Dr. Zee-Cheng, a pediatric critical care physician from my institution, is giving a presentation on a social media-related project she did as part of her fellowship, at a conference currently going on this week in Chicago.  The hashtag is #smaccUS (to reflect social media and critical care).  I highly encourage those who are reading this blog now to check out the tweets from this conference.  The discussions, on a variety of topics, are truly epic, and range from general content in the management of critically ill patients, to the emotional side of medicine, to introspective reflection about one’s practice, to frank humor.


While I am not at the conference (we are orienting new incoming interns to begin their clinical duties), I have learned so much from reading tweets from participants.  I encourage all interested in this topic, and literally, medicine in general, to check out the #smaccUS hashtag—you will not regret it!

Thursday, May 28, 2015

Social Media in Medicine: Lifelong Learning for All Through Free Open Access

I recently posted about online resources for lifelong learning.  This is a very important topic as emerging technology continues to be a part of medicine.  Just last month, I was privileged to be an author for one article on Live Tweeting in Medicine, within an entire issue of a medical journal focusing on social media.  The guest editor, Dr. Meg Chisolm, has worked with the journal, International Review of Psychiatry, to make the entire issue free open access from now until the end of June 2015.  This is extremely exciting as it makes available to all some wonderful reviews of social media within medicine in a variety of contexts.  I encourage you to take advantage of reviewing these articles, and saving them as resources.  The link to the entire issue of the journal (with free access to all articles full-text through June 2015) is here

In addition, a Twitter chat discussing pertinent issues of social media in medicine, under the hashtag #nephJC will take place on June 16, 2015 at 9 pm EST, and again at 8 pm GMT on June 17, 2015 (as a time more conducive for our colleagues in Europe/Africa).  Many of the authors from this issue will be tweeting in during that discussion.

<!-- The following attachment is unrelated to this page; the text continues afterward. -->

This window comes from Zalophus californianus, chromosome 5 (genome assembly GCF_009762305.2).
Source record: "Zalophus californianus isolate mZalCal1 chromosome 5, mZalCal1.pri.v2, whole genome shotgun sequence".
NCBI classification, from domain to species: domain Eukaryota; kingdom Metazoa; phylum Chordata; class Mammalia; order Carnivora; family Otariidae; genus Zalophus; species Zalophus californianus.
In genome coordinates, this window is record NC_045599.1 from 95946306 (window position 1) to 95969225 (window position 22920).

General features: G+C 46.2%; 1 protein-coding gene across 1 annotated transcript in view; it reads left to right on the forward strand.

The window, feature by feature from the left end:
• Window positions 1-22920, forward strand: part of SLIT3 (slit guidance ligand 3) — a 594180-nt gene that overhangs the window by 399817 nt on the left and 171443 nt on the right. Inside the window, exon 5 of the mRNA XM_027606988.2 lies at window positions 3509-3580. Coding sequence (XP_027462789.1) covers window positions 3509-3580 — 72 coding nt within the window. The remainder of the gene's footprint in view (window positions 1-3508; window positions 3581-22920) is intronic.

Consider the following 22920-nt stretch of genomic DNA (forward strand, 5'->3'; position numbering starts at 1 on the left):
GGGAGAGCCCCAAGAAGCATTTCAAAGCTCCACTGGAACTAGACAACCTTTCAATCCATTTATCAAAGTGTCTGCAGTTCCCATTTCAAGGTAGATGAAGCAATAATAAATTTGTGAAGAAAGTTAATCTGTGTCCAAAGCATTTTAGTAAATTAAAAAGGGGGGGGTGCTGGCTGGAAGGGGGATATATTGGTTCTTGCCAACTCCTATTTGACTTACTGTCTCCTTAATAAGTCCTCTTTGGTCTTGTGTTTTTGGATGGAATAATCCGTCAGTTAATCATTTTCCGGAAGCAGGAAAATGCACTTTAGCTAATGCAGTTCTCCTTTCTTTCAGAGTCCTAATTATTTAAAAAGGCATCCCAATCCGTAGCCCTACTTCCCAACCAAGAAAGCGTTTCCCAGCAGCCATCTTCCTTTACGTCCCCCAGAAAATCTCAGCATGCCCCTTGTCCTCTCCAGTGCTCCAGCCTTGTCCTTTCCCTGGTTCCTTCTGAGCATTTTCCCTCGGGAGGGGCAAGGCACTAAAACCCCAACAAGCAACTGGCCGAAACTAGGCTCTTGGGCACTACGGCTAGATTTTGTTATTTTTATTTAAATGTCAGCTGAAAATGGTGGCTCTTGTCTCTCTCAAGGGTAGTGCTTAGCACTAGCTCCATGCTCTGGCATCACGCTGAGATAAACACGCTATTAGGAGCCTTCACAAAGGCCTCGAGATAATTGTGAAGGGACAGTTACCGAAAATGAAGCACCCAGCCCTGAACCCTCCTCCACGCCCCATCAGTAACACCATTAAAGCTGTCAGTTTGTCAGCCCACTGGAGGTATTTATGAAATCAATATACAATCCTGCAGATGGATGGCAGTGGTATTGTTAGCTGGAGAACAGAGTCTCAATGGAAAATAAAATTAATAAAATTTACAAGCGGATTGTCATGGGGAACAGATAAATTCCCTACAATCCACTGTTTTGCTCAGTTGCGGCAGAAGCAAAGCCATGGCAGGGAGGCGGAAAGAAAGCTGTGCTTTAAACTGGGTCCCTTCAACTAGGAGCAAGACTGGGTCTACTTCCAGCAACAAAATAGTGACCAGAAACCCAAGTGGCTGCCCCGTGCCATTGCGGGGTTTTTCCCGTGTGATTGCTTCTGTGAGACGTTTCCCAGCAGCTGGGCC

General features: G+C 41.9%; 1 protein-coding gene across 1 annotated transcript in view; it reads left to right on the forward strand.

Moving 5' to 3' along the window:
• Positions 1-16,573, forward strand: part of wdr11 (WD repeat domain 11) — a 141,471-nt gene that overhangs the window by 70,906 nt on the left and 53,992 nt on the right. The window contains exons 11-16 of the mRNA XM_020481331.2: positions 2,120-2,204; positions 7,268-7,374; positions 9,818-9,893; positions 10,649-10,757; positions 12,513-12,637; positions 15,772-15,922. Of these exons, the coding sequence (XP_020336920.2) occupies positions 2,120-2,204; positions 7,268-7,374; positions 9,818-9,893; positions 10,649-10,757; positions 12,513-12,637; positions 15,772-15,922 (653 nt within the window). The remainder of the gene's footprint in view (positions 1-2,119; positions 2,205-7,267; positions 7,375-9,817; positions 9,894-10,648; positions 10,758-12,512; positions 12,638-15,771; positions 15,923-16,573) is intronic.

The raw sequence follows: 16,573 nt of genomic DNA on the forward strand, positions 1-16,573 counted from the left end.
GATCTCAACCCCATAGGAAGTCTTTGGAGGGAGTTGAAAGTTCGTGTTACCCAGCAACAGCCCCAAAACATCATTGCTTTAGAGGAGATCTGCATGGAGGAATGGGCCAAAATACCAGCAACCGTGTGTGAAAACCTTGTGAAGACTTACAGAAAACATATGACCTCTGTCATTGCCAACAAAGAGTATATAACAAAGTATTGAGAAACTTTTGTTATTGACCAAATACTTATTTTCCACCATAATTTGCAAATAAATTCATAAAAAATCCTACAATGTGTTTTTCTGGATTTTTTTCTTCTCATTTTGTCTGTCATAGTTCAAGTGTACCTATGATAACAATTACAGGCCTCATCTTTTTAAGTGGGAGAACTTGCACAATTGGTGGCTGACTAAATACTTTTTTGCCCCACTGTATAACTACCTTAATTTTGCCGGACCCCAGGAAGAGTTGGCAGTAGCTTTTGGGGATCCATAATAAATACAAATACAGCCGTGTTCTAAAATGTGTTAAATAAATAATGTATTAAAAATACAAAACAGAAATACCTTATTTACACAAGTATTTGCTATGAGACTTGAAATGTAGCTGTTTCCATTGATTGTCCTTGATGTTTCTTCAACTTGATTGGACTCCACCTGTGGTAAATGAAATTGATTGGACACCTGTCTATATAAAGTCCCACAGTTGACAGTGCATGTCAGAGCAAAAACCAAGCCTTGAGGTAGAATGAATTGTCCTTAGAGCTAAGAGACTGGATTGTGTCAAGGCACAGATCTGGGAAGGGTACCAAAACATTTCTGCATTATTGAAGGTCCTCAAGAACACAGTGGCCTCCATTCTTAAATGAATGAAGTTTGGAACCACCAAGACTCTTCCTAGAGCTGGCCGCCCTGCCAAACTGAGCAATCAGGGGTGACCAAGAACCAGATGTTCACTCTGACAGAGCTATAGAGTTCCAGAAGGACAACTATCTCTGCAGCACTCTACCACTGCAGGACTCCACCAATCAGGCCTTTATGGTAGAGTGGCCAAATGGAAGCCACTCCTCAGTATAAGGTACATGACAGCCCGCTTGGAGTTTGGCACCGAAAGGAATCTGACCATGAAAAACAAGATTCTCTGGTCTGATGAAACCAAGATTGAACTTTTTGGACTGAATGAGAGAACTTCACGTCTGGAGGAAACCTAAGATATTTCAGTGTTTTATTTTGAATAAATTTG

This is a leading example of sharing materials for lifelong learning for all.  Please share via social media to demonstrate the impact that social media can have!

Saturday, May 23, 2015

Using Technology for Lifelong Learning in Medicine

I think that in the current age of “everything at one’s fingertips”, in the form of mobile devices like smartphones and tablets, the concept of lifelong learning has never been more important.  How does a physician “keep up”?  What are the skills that are important for physicians to have?  Dr. Vartabedian has written extensively on the subject of the digital literacy that is needed for today’s physicians.  Curating, collating, and how to find what one needs are skills that need to be taught, not only to students and residents, but also to practicing clinicians.

Given the plethora of sources available, I am seeing trainees more and more asking “what should I read/study?”  This is interesting, since there never have been more resources available than in today’s age.  I’d like to give just a few examples of tools that I find incredibly helpful.

[Full disclosure, I have no financial conflicts with any of these tools mentioned.  My spouse is an emergency physician in community practice.]

Browzine.  I use this resource on a mobile tablet through my institutional library subscription.  It allows opportunity to get full text articles from most of the journals with which our library has a subscription.  It is also great to review table of contents quickly, with fast linking to the full text if I want to read more.

NEJM Knowledge+. This resource is a way to review content for internal medicine (and family medicine) through adaptive learning, which is very unique.  I think of it as “smart testing”, whereby one inputs both answers to multiple choice questions, as well as her/his confidence in the answer provided.  Here is a link to an explanation on this type of learning.  I have used my own account to choose questions for residents during education conferences, and the engagement from the residents has been quite impressive.  There is also an opportunity to purchase an account for an entire residency program.

ALiEM: this is a compendium by emergency medicine specialists which is an incredible resource for those interested in this field.  It includes posts on staying healthy, links to apps pertinent to caring for patients in an emergency setting, resources for teaching in emergency medicine, as well as learning emergency medicine.    I especially like the videos describing procedures in the ED setting.  For those interested in improving their educator skills, the MEdiC links are incredibly helpful.

Twitter: there is an incredible community of practice related to medical educators on Twitter.  I learn so much from folks I have met, and also many I have yet to meet in real life.  A Thursday evening, 9 pm EDT Twitter chat on medical education topics is a great opportunity to start learning from others.  For literature on this topic, see these two articles: one on using Twitter as a learning tool, and one on social media for lifelong learning